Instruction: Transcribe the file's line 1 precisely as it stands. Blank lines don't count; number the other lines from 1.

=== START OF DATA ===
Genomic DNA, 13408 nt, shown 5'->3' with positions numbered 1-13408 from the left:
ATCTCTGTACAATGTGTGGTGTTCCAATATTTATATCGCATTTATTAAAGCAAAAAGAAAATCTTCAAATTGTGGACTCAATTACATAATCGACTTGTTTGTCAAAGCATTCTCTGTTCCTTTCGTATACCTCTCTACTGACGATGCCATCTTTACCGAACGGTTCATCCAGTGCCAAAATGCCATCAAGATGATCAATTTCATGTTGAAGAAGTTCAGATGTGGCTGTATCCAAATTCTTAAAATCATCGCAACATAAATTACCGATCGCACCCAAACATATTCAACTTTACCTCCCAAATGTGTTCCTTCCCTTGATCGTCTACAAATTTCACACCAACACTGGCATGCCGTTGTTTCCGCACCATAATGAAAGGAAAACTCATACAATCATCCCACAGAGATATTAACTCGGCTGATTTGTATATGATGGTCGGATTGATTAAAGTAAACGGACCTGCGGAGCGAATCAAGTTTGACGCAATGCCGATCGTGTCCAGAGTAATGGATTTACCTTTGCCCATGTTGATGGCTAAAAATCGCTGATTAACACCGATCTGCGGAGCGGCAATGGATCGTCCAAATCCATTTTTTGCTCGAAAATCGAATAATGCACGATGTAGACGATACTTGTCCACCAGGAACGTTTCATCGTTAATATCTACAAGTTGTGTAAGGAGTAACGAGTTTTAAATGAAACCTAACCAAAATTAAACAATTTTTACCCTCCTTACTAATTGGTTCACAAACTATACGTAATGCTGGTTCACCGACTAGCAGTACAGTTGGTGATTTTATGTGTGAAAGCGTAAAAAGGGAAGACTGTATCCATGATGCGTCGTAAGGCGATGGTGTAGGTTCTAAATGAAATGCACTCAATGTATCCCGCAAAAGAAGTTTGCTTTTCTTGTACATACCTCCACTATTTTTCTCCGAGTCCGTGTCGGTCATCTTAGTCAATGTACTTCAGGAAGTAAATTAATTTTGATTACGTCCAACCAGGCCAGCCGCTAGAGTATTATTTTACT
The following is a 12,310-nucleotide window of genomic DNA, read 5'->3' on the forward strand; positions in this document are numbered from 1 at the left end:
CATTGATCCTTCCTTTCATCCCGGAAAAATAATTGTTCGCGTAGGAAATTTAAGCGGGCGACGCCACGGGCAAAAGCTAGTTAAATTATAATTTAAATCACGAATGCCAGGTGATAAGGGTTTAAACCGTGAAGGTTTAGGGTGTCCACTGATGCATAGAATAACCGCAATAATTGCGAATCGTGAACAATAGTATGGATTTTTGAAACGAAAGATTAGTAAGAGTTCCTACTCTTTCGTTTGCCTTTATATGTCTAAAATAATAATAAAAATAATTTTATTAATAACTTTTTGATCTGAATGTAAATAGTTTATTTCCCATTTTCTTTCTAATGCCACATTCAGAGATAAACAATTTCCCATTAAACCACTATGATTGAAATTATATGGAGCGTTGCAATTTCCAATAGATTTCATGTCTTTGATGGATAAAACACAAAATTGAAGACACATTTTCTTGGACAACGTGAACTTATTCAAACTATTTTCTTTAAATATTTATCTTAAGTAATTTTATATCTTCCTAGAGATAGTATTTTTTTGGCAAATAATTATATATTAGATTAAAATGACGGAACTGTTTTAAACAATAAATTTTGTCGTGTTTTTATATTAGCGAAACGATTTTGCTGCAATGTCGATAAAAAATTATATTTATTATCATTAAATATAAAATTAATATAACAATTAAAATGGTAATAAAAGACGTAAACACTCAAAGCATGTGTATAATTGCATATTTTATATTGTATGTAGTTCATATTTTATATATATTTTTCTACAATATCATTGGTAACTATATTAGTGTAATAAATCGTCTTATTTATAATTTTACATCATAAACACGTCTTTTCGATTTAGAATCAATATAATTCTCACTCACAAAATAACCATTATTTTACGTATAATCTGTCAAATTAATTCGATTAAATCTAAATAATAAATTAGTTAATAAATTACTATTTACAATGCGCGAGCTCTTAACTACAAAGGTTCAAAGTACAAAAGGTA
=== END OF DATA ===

Genomic DNA, 13408 nt, shown 5'->3' with positions numbered 1-13408 from the left: